Beyond the fictional details of character and action in Romeo and Juliet there lies a historical truth. The picture of turbulence and factional strife bears a much closer resemblance to the actuality of mediaeval Verona than to Shakespeare’s own Elizabethan London. Passion and violence and the fierce rivalries of class and clan are vividly expressed by the architecture of Verona – though shorn now of the stark realities of struggle and power-play, it is the magnitude of ambition and beauty of design which shine through.
Verona’s sequence of ancient squares and dense web of streets and alleys are as impressive and enthrallingly picturesque as any in Italy. The great civic buildings and many of the churches were erected during the era of relatively democratic communal government, which coincided with the age of Romanesque. Here the austere nobility of bulk and line is softened by the pinks and creams of the building stone, and enlivened by some of the finest sculpture of the time.
The debilitating struggle between the real-life counterparts of Capulets and Montagues allowed the commune to be usurped by one of the most tyrannical of Italian city-state dynasties, the della Scala. By then, Gothic had become prevalent. Even the most intimidatingly defensible dwellings were blessed by an ineffable grace with delicate mullions, swallowtail battlements and crimson brickwork.
After incorporation in the Venetian Empire, artistic embellishment continued. Pisanello, Mantegna, Titian and of course Veronese, a native of the city, have left paintings here, and Renaissance architecture makes many pleasing appearances. But Verona is far older than the upstart of the lagoon. The presence of the second-largest surviving amphitheatre of the ancient world – and excellently preserved roman theatre, bridge and city gates – demonstrate the importance of the colonia in the Roman world.
The River Adige, draining waters from the Dolomites, scours an S-bend through the city and affords pleasing prospects, as do the bluffs on the eastern rim. Looking across the towers and terracotta roofs from up here it is difficult to imagine that Verona was ever other than a haven of peace and civilized values.
Fly at c. 9.30am from London Gatwick to Verona (British Airways).
Verona. Walk through some of the streets and squares at the heart of the city. The Piazza delle Erbe (still the produce market) and Piazza dei Signori are surrounded by magnificent mediaeval palazzi and an exquisite Renaissance loggia. See elaborately sculpted della Scala tombs and frescoes by Pisanello in the Gothic churches of S. Anastasia and S. Fermo Maggiore. In the afternoon visit the church of S. Zeno, a major Romanesque church with sculpted portal and a Mantegna altarpiece. The Castelvecchio, with its swallowtail merlons and fortified bridge, is a beautiful example of mediaeval military architecture, and now houses Verona’s excellent art museum.
Sant’Ambrogia di Valpolicella. Outside Verona, visit the atmospheric Villa di Serego Alighieri, surrounded by Valpolicella vineyards, for a private wine tasting and lunch. 21 generations after Dante Alighieri’s son bought the estate, the house and surrounding land still belong to his direct descendants, the Counts Serego Alighieri.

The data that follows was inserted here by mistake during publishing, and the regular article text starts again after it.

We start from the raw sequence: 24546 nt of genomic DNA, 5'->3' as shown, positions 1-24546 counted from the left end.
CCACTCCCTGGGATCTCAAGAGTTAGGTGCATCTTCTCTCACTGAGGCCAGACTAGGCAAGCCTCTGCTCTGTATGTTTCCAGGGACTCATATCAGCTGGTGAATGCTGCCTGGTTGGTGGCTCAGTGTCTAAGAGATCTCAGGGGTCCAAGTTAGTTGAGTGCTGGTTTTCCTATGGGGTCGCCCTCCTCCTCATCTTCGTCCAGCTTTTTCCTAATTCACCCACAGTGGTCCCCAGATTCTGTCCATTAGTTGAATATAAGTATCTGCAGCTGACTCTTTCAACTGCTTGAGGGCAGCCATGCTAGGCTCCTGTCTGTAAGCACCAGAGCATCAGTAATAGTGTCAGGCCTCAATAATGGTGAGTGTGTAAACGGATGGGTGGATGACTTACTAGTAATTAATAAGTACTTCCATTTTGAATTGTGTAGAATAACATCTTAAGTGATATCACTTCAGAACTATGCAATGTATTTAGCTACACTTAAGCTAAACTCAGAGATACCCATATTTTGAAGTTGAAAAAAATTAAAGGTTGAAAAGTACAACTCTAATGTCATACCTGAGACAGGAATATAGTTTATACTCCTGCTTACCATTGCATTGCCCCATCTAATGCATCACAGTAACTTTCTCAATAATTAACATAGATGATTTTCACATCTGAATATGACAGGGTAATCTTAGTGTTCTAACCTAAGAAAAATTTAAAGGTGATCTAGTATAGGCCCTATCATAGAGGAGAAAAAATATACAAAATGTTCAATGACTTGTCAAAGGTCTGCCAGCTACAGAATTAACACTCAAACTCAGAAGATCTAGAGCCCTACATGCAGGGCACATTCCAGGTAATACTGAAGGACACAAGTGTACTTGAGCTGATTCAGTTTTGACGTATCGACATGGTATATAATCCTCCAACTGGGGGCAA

Verona. The Roman amphitheatre once seated 30,000 (and today seats 15,000 during the summer opera festival). The Romanesque cathedral has a fine sculpted portal and an Early Christian church within. Free afternoon in Verona.
Padua. Of Roman origins and with a subsequent history similar to Verona, Padua ranks as the other leading city of the Veneto terra ferma. Giotto’s fresco cycle in the Scrovegni Chapel is a landmark in the history of art, marking the beginning of the modern era in painting. Other important 14th cent. frescoes are by Giusto de’ Menabuoi in the baptistry and by Altichiero in the cathedral, the vast multi-domed Basilica di S. Antonio. The Renaissance is represented by Donatello’s equestrian statue, Gattamelata.
Christmas Day. Free morning, and the possibility of attending a church service. Christmas lunch in a good restaurant with views over the city. Optional afternoon walk, including the church of S. Giorgio in Braida.
Mantua. With mediaeval and Renaissance arcades lining the streets and squares, Mantua is a place of immense beauty, and contains some of the foremost art and architecture of the Renaissance. Visit the Ducal Palace, a vast rambling complex, the aggregate of 300 years of extravagant patronage by the Gonzaga dynasty (Mantegna’s frescoes in the Camera degli Sposi, Pisanello frescoes, Rubens altarpiece). The extraordinary Palazzo Te, built and decorated by Giulio Romano, is the major monument of Italian Mannerism.
Fly from Verona, arriving London Gatwick at c. 2.15pm.
Two sharing: £2,920 or £2,710 without flights. Single occupancy: £3,350 or £3,140 without flights.
Flights (Euro Traveller) with British Airways (Airbus 320); travel by private coach for airport transfers and excursions; hotel accommodation as described below; breakfasts; 2 lunches (including Christmas Day) and 4 dinners with wine, water, coffee; all admissions; all tips; all taxes; the services of the lecturer and tour manager.
Hotel Due Torri: A luxurious 5-star hotel in the historic centre of the city, formerly an 18th century-palace. Bedrooms are richly decorated in a traditional style. Single rooms throughout are doubles for sole use.
There is quite a lot of walking on this tour and it is not suitable for anyone who has difficulties with everyday walking and stair climbing. Average distance by coach per day: 27 miles
Between 10 and 22 participants.
Before booking, please refer to the FCO website to ensure you are happy with the travel advice for the destination(s) you are visiting: www.gov.uk/foreign-travel-advice.